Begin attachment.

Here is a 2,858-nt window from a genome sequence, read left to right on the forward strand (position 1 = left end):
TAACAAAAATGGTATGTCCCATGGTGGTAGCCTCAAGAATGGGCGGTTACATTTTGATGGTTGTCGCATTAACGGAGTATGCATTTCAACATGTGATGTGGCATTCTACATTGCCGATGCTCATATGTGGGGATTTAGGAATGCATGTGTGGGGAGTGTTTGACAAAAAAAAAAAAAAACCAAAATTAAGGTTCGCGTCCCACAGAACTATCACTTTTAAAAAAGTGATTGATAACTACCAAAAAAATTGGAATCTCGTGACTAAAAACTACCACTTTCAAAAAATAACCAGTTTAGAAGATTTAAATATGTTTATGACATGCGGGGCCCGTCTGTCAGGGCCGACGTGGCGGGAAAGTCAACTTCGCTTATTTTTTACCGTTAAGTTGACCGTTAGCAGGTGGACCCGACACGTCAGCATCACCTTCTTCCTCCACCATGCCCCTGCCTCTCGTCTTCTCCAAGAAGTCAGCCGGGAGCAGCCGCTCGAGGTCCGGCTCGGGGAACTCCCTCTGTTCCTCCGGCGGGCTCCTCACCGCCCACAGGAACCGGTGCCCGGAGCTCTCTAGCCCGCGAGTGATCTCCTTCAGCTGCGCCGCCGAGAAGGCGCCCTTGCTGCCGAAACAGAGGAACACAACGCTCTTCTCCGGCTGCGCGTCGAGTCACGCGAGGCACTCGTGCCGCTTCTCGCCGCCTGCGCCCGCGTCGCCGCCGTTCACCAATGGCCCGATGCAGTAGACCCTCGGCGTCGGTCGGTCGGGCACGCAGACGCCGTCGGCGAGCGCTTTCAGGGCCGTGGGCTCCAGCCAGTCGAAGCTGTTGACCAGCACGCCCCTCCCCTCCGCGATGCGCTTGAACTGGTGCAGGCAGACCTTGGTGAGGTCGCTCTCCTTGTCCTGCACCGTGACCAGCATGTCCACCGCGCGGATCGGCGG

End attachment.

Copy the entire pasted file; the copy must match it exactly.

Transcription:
Here is a 2,858-nt window from a genome sequence, read left to right on the forward strand (position 1 = left end):
TAACAAAAATGGTATGTCCCATGGTGGTAGCCTCAAGAATGGGCGGTTACATTTTGATGGTTGTCGCATTAACGGAGTATGCATTTCAACATGTGATGTGGCATTCTACATTGCCGATGCTCATATGTGGGGATTTAGGAATGCATGTGTGGGGAGTGTTTGACAAAAAAAAAAAAAAACCAAAATTAAGGTTCGCGTCCCACAGAACTATCACTTTTAAAAAAGTGATTGATAACTACCAAAAAAATTGGAATCTCGTGACTAAAAACTACCACTTTCAAAAAATAACCAGTTTAGAAGATTTAAATATGTTTATGACATGCGGGGCCCGTCTGTCAGGGCCGACGTGGCGGGAAAGTCAACTTCGCTTATTTTTTACCGTTAAGTTGACCGTTAGCAGGTGGACCCGACACGTCAGCATCACCTTCTTCCTCCACCATGCCCCTGCCTCTCGTCTTCTCCAAGAAGTCAGCCGGGAGCAGCCGCTCGAGGTCCGGCTCGGGGAACTCCCTCTGTTCCTCCGGCGGGCTCCTCACCGCCCACAGGAACCGGTGCCCGGAGCTCTCTAGCCCGCGAGTGATCTCCTTCAGCTGCGCCGCCGAGAAGGCGCCCTTGCTGCCGAAACAGAGGAACACAACGCTCTTCTCCGGCTGCGCGTCGAGTCACGCGAGGCACTCGTGCCGCTTCTCGCCGCCTGCGCCCGCGTCGCCGCCGTTCACCAATGGCCCGATGCAGTAGACCCTCGGCGTCGGTCGGTCGGGCACGCAGACGCCGTCGGCGAGCGCTTTCAGGGCCGTGGGCTCCAGCCAGTCGAAGCTGTTGACCAGCACGCCCCTCCCCTCCGCGATGCGCTTGAACTGGTGCAGGCAGACCTTGGTGAGGTCGCTCTCCTTGTCCTGCACCGTGACCAGCATGTCCACCGCGCGGATCGGCGG